UCL Psychology and Language Sciences


Linguistics Seminar Talk - John Collins and Tamara Dobler

29 May 2024, 3:00 pm–5:00 pm

Linguistics seminar

Polysemy and Roots: Wide vs. Narrow Fetching

Event Information

Open to



Alina Konradt


Chandler House
2 Wakefield Street
United Kingdom

Title: Polysemy and Roots: Wide vs. Narrow Fetching


Polysemy and the copredication it allows for have been claimed to pose a severe challenge for traditional truth-conditional semantics (Chomsky 2000; Pietroski 2003, 2005, 2018; Collins, 2017, 2023). Myriad responses have been offered to this challenge. Our intent is not directly to engage in this debate over the fate of the truth-conditional viewpoint, but to investigate a related thread: if polysemy/copredication is a severe challenge to traditional semantic thinking, do the purveyors of the challenge offer a plausible way of accommodating polysemy?  Our focus will be on Pietroski’s (2018) model whereby lexical items are not assigned semantic values (worldly entities) but encode instructions to fetch and build concepts from memory addresses that potentially contain a number of concepts. We shall view this model as a blueprint for how to understand polysemy, and shall fill it in with a narrow individuation of fetch, which best captures Pietroski’s intention. By these lights, the ‘meaning’ of a lexical item is an instruction to take some concept or other from an address, without any concept being necessarily delivered; that is, fetch targets an address rather than whatever is at the address. Thus, the address itself becomes akin to a root concept on the model of a lexical root. A wide individuation of fetch, which we suspect is how Pietroski’s model is naturally viewed from a traditionalist optic, amounts to fetch always delivering a concept for a lexical item viewed in isolation of any syntactic structure. Wide fetching, as it were, does occur, in the sense that concepts at addresses are delivered, but which concept is fetched is a function of stages of syntactic construction in which the given lexical item sits. In this sense, the meaning of a lexical item cannot be an instance of wide fetching. Consideration of polysemy will bear out this conclusion. So, we think the polysemy/copredication challenge can be met by a non-truth-conditional model.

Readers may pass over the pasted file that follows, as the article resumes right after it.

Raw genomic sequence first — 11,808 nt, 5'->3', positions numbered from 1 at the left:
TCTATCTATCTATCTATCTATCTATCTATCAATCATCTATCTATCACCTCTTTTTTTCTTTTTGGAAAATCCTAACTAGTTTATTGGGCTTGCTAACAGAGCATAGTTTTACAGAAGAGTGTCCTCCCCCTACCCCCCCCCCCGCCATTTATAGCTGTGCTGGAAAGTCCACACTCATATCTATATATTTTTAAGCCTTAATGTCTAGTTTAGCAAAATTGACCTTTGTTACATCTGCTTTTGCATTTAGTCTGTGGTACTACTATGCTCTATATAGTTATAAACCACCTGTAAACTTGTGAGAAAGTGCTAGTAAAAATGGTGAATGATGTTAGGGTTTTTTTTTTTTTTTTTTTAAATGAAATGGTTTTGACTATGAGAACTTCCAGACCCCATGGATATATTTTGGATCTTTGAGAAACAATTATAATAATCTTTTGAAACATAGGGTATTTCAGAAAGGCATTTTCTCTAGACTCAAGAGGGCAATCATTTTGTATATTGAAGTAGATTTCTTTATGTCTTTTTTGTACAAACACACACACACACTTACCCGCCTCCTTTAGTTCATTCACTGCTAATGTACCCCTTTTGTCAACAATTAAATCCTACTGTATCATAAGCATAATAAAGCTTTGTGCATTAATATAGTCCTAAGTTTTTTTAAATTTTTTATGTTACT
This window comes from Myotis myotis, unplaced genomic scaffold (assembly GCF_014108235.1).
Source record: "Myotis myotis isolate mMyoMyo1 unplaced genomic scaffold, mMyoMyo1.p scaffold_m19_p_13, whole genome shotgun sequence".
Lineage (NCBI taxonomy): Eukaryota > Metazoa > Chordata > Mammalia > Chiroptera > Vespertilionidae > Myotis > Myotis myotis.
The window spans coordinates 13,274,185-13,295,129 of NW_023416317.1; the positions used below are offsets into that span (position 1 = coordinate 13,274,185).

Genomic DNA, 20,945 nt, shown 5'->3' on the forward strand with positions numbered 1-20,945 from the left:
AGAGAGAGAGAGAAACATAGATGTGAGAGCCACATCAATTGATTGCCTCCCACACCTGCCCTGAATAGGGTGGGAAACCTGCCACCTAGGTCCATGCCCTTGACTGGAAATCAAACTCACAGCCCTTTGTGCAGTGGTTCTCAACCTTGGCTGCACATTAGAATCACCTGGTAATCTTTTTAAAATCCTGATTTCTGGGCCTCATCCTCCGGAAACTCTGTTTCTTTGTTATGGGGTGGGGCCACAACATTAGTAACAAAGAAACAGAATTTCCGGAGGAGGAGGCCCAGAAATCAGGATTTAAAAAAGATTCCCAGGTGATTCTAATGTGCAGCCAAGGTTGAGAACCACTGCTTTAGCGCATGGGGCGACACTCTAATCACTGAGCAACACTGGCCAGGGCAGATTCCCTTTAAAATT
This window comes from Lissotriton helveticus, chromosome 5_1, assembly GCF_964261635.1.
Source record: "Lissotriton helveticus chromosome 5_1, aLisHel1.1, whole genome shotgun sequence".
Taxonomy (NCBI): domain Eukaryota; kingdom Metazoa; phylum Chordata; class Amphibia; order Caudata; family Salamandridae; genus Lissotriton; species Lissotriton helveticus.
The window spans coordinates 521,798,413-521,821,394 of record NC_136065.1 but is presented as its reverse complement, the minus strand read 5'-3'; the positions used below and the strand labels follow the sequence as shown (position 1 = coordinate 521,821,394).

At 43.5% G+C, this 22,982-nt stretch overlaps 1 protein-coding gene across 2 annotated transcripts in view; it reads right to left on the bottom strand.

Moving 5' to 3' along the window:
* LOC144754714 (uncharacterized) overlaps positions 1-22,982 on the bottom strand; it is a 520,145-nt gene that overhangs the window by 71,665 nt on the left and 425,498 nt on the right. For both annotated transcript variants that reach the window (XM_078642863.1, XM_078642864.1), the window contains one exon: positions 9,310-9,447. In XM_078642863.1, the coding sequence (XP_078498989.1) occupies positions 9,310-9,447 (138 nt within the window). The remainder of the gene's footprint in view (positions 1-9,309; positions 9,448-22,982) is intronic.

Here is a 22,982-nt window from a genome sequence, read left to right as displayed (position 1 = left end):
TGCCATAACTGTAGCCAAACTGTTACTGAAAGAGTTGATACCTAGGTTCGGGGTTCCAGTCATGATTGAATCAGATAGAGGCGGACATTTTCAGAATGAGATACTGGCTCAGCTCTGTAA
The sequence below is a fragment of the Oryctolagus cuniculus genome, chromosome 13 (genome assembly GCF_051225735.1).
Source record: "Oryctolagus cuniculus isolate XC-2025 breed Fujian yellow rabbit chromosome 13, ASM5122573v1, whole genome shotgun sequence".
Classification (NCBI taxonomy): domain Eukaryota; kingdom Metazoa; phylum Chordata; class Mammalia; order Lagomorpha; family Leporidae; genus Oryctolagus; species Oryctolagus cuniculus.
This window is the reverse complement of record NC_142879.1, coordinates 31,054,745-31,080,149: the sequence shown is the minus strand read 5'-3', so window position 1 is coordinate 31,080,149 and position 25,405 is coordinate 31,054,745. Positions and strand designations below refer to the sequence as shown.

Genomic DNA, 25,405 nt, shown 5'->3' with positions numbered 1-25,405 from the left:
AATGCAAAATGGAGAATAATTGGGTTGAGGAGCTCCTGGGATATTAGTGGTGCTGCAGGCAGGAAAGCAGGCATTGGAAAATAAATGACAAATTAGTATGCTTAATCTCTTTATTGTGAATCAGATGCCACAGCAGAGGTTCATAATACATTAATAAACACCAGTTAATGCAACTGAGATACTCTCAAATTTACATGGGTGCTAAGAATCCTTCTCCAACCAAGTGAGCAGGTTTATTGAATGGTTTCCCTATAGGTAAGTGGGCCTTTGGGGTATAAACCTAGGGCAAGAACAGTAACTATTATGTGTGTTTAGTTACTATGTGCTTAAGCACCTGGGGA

About the Speaker

John Collins

at University of East Anglia

More about John Collins